Edward Robert initially enlisted for a period of twelve years, but on the 22 May 1903, he re-engaged for a further period, and was still serving in the Royal Marines at the outbreak of the First World War. During his service he served in Portsmouth and other shore establishments on twelve occasions and on sixteen different ships including the HMS Argonaut (Diadem class cruiser) and HMS Indefatigable (Apollo class second class cruiser). It was on his last ship, HMS Sarnia, on which he was serving that he was ‘Killed in Action’ on the 12 September 1918 aged 47.
HMS Sarnia was a ship requisitioned by the Admiralty on the 14 November 1914 as an Armed Boarding Steamer and had been built for the London and Western Railway Co. Southampton in 1910, for the owner’s Channel Islands service. It was whilst carrying out tasks in the Mediterranean that she was torpedoed and sunk by the German submarine U65 whilst on passage from Alexandria to Port Said with the loss of fifty-three lives, Edward Robert being one of them.
Edward Robert is commemorated on the Portsmouth Naval Memorial situated on Southsea common and on the Sarnia Memorial in Liverpool. However, he is not commemorated on our village memorial in St Mary’s church. It is believed that the reason for this is that at the end of the First World War when Newton Flotman residents were asked who should be included on the Memorial there were none of his family residing in the village, as all his siblings had moved away, mainly to the Nottingham area, and both his parents had passed away, James in 1903 and Emma in 1905.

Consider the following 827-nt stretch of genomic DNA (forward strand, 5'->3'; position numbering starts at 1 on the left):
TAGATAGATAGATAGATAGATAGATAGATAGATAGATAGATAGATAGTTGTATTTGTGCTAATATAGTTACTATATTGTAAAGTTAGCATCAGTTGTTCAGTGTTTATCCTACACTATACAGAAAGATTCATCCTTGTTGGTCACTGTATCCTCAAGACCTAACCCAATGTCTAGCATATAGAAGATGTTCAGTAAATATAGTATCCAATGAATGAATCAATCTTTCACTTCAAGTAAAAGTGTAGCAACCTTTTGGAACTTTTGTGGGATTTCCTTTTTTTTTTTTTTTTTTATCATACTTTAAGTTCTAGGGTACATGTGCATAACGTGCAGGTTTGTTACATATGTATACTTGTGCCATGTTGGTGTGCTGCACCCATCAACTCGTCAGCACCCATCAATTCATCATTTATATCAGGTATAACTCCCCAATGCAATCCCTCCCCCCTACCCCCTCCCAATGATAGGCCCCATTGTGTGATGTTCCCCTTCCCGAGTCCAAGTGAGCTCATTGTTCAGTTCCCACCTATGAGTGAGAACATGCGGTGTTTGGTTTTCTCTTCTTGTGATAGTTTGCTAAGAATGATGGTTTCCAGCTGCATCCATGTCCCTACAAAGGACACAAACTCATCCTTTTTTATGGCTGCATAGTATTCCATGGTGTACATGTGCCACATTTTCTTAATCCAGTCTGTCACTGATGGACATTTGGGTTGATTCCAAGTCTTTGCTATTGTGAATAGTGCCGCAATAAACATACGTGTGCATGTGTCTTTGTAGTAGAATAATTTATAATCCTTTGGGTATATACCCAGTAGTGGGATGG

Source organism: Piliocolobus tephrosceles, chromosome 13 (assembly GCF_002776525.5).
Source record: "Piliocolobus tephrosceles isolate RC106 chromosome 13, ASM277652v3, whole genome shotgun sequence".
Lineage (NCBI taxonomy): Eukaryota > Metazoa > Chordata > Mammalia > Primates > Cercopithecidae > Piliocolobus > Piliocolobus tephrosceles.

Incidentally, when Jill Helmont and her late husband, Ron, carried out a survey in 2002/3 of the monumental inscriptions both within the church and graveyard they uncovered a headstone that had been erected by the Trory family to their mother and father with the following inscription:
IN LOVING MEMORY OF OUR FATHER AND MOTHER
JAMES TRORY WHO DIED SEPT 2nd, 1903 AGED 69 YEARS
EMMA TRORY WHO DIED AUGUST 7th, 1905 AGED 71 YEARS
THERE REMAINETH AT REST TO THE PEOPLE OF GOD
In conclusion, as Edward Robert Trory has not been commemorated on our village War Memorial in St Mary’s church it is the intention of both the Parish Council and the PCC for this to be rectified. About 60% of the funding for the addition and renovation of the War Memorial has been obtained and a craftsman is currently carrying out the work.
Should any person wish to contribute to the above work, then all contributions should be passed to any member of St Mary’s PCC, where they will gratefully be received.
Once the work has been completed, it is the intention to hold a commemorative service in St Mary’s church to which every interested party will be invited.